Facilitator, Team Members, Stakeholders
What is it?
The Social Contract is a simple, yet highly effective manner to enable team autonomy and self accountability for engagements. It looks to codify the behaviors and expectations of the team. It also provides a mechanism for the team to radiate and share its desired behaviours with management and other stakeholders.
To effectively use this practice you should look to create the following outcomes:
- Public display of the social contract
- Nobody is above the contract
- The team agreed holds each other accountable to the contract. Having every team member physically sign the contract can provide a good starting point for this.
- Revisit the social contract often and update it as necessary
Try to guide the team to a contract that encourages positivity, autonomy, and respect.
- What sort of team culture do you want to build?
- Open, positive, blame-free, constructive
- No magic, no wizardry, no ninjas - build shared understanding
- Celebrate success
- What core hours do you want to work?
- 10am - 3pm?
- The idea is not to ecourage a clock-in/clock-out mindset. It’s about giving people the freedom to work the hours that make sense for them while ensureing that the team can still meet together.
- What are your thoughts on pair programming? Mob programming?
- Mob to learn; pair to build?
- Focus, then share what you learned?
- Respect individual working styles
- How should we handle devices in meetings?
- Laptops closed and phones down?
- Step out if you need to work on something else?
- How do you want to track tasks?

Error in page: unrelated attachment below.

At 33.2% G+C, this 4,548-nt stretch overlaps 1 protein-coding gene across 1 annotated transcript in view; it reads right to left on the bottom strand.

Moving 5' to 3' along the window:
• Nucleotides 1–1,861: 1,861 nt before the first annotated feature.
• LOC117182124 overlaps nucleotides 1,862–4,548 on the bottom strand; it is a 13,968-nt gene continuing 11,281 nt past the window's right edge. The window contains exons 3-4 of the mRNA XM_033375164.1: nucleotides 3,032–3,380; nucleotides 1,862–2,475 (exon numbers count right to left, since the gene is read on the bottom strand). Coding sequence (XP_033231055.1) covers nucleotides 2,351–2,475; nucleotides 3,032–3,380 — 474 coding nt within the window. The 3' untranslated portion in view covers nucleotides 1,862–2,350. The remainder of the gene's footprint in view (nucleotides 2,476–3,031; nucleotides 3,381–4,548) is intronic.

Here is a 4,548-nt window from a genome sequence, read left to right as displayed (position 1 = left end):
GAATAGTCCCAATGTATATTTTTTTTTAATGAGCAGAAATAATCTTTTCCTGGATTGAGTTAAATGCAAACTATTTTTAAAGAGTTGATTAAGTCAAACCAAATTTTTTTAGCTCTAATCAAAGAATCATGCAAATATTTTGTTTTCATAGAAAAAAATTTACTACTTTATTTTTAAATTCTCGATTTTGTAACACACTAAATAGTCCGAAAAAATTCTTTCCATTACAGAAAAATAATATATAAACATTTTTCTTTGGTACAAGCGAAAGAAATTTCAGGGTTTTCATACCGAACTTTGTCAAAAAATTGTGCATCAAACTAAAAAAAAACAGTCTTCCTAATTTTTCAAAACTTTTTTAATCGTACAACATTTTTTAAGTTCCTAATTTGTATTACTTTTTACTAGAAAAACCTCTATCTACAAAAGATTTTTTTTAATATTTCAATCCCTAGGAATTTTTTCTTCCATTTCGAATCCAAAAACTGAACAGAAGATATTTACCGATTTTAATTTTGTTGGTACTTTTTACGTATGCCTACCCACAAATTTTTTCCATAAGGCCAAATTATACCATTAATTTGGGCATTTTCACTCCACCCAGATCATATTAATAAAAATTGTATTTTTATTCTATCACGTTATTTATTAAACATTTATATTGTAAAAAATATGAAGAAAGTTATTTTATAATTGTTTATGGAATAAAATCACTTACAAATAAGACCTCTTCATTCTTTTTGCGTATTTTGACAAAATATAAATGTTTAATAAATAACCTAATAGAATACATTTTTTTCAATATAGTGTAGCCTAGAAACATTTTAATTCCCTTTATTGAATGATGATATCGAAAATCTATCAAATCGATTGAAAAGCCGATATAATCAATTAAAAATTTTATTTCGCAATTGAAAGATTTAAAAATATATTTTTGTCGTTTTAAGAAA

- Paper stickies?
- This helps us avoid missing important stuff or duplicating work.
- Embrace creative chaos
Don’t do this
Avoid building a social contract that encourages antagonistic, command-and-control behavior. Here’s an example of a really bad social contract:
- Core hours are 9am-7pm. The more time you spend at a desk, the more you’ll accomplish.
- Be more productive by juggling several projects at once.
- Ensure accountability by finding someone to blame when things break.
- Deploying to production is scary because it’s an opportunity to get blamed for something (see above). Code should be deployed as infrequently as possible.
- When you learn something, be sure to keep it to yourself so that everyone can see what a ninja rockstar wizard unicorn you are.
Why use a Social Contract?
- Quick means to clearly determine team dynamics and expectations
- Promote autonomy and self governing of team behavior
- The contract keeps the team consciously aware of how they work together
- Wall space which will hold sticky notes.
- Whiteboard markers
- Stickies (preferably a wide variety)
- Large poster paper
Stick the large poster paper on the wall and label it “Social Contract.”
Explain to the team that we’re going to:
- Define kind of culture we want our team to have
- Set some general guidelines
- Hold one another accountable to these guidelines
Ask open-ended questions about the team’s desired way of working. If the team agrees to an answer, write the decision on a sticky note and put the note on the poster paper. If there’s not consensus, throw the sitcky note away or put it in the parking lot for later discussion.
At the end, ask the team to sign the contract, and keep it in a visible place. Note that the team can revisit it later, change it, and initial it to indicate that everyone has agreed to the change.
As the team moves forward, encourage them to refer back to the contract when there are disagreements.
- Collaborative Face Drawing1 is a great ice breaker or after lunch activity. Your Social Contract can be a nicely decorated with the faces of the team to show their commitment to the contract.
- Working Agreements2 are a form of social contract often used to help establish behavioral standards between peers on a team. This is a great alternative if you do not have stakeholders or sponsors buying in to a Social Contract.
- Use retrospectives as a tool to revisit and update Social Contract based on learnings of team members working with each other